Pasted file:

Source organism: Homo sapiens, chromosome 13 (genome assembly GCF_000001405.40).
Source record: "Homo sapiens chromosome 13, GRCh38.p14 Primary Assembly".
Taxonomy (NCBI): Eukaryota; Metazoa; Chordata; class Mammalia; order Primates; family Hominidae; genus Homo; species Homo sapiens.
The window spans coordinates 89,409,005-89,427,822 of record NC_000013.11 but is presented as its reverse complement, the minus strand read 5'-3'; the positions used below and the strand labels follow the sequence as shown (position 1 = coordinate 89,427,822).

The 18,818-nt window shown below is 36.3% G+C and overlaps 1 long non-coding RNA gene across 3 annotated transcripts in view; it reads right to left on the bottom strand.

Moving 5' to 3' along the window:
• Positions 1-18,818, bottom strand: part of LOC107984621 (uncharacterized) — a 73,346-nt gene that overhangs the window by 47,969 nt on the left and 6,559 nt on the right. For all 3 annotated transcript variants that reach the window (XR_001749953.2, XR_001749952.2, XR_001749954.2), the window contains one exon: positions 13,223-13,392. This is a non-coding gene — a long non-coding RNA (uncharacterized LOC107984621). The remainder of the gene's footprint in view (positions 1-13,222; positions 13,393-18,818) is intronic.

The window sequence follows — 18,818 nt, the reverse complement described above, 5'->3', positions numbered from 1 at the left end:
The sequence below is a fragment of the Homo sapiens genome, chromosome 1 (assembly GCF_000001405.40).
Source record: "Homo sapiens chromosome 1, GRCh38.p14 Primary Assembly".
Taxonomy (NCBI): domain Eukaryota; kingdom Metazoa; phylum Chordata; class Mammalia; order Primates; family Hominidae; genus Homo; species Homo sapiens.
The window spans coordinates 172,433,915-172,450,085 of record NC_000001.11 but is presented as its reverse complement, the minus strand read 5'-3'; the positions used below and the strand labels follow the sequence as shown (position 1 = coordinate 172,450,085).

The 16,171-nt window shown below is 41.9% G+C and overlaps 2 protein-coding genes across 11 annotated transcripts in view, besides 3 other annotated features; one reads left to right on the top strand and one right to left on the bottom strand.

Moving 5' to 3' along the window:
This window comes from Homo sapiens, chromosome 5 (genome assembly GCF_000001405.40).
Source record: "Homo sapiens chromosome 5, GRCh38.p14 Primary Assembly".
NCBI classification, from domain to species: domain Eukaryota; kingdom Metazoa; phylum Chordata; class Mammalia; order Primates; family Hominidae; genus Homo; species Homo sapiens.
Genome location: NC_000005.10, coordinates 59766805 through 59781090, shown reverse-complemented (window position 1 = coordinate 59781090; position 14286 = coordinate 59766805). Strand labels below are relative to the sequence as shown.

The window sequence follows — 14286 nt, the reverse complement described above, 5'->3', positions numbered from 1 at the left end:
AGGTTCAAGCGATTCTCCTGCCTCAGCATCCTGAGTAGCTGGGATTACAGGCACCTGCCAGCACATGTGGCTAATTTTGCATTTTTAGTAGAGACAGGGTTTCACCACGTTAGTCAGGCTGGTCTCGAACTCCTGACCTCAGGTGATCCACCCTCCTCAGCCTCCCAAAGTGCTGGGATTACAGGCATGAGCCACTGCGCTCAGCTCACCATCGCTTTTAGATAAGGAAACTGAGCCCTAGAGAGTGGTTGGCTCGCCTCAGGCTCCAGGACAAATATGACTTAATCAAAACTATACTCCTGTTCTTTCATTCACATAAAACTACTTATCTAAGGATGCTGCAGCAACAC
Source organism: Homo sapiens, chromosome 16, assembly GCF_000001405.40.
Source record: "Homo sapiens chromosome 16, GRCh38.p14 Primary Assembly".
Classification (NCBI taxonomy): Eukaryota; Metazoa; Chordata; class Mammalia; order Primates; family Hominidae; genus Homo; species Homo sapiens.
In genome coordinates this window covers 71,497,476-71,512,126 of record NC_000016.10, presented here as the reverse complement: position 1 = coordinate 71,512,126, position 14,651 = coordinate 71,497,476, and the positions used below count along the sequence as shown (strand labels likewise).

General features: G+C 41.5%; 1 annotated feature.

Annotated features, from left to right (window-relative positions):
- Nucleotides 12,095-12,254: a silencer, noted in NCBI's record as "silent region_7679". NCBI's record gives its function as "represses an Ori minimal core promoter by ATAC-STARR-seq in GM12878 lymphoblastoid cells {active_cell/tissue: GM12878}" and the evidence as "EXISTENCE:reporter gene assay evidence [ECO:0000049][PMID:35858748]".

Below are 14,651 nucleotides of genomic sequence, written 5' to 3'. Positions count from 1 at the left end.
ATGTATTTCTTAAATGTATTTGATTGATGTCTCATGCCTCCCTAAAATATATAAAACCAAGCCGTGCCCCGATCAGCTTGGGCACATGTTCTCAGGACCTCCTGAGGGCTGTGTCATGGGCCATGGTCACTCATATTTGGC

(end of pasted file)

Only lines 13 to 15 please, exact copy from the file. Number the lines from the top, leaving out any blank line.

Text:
The 16,171-nt window shown below is 41.9% G+C and overlaps 2 protein-coding genes across 11 annotated transcripts in view, besides 3 other annotated features; one reads left to right on the top strand and one right to left on the bottom strand.

Moving 5' to 3' along the window:
This window comes from Homo sapiens, chromosome 5 (genome assembly GCF_000001405.40).